Enbridge Inc. has announced further delays to an oil pipeline proposed to run from the Bakken oilfields of North Dakota through Minnesota to a terminal in Superior, Wis.
The Calgary-based company said the $2.6-billion Sandpiper project will be delayed until Bakken crude oil production recovers sufficiently to support its construction. It added the new pipeline is not expected to be needed for more than five years.
Enbridge (TSX:ENB) and Houston-based Marathon Petroleum, partners in Sandpiper, recently formed a joint venture to buy a stake in the alternative Bakken Pipeline project, which would transport oil from North Dakota across the Midwest to Texas.
Al Monaco, president and CEO of Enbridge, said in a statement that the Bakken Pipeline investment will begin to pay dividends immediately when it's ready for service later this year.
Enbridge Energy Partners president Mark Maki told reporters that "unprecedented regulatory delays had plagued the project." But Maki said the project is not dead and could be revived.
While Sandpiper faced regulatory delays, Maki said, "I don't place the blame on anyone's doorstep."
In February, Enbridge said it expected to push back the startup date for Sandpiper to 2019. It says it will now suspend the Minnesota regulatory process it had started.
Environmentalists contended Sandpiper would threaten ecologically sensitive areas. Late last year the Minnesota Public Utilities Commission ordered a full environmental impact review of Sandpiper. Enbridge has said the state's regulatory process was delaying Sandpiper and another project, a replacement pipeline to carry Canadian crude oil across northern Minnesota.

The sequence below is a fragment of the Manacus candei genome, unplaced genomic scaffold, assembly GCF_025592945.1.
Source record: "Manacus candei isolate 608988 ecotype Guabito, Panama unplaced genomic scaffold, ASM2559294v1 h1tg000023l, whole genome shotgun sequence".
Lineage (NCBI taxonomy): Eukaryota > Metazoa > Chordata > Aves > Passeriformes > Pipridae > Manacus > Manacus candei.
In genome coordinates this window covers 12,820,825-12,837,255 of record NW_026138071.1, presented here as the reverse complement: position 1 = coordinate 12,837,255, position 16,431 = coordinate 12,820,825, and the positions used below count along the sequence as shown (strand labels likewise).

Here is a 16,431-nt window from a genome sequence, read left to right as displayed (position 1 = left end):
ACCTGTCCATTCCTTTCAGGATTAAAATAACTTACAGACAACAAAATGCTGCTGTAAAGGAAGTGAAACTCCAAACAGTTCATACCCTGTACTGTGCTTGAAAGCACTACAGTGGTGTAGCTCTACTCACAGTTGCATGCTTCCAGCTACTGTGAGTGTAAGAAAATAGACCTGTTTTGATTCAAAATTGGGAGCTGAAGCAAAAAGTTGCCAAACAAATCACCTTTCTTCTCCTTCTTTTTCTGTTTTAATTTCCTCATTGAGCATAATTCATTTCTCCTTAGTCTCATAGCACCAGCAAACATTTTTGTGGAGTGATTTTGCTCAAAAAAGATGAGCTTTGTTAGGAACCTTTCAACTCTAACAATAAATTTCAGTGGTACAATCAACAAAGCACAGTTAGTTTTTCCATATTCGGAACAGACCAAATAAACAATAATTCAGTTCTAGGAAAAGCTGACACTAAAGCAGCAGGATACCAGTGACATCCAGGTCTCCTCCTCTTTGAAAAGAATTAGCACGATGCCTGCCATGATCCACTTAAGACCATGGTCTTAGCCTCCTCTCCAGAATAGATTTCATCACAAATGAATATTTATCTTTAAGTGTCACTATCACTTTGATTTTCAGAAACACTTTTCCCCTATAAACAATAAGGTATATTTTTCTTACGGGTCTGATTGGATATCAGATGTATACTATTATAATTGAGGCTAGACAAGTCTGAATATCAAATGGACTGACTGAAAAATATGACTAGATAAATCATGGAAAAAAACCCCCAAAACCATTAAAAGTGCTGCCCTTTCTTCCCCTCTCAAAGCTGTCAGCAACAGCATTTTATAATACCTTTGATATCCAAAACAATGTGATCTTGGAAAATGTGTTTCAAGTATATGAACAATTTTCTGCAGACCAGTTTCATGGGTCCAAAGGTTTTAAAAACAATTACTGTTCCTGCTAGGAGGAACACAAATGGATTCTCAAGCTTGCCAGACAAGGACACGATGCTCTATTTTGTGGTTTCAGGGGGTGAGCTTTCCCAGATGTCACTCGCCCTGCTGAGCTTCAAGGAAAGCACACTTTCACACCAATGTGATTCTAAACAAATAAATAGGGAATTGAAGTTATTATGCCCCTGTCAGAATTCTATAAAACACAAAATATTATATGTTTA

Enbridge and Houston-based Marathon Petroleum, a key partner in Sandpiper, announced in August they are forming a joint venture to buy a stake in the Bakken Pipeline project, which would transport oil from North Dakota across the Midwest to Texas.
Enbridge and Marathon had invested $800 million in Sandpiper, including money for pipeline and regulatory efforts.
Environmental groups and American Indian tribes have opposed both Enbridge pipelines in Minnesota, saying if they break they would pollute wild-rice lakes and the Mississippi River headwaters
— With files from The Associated Press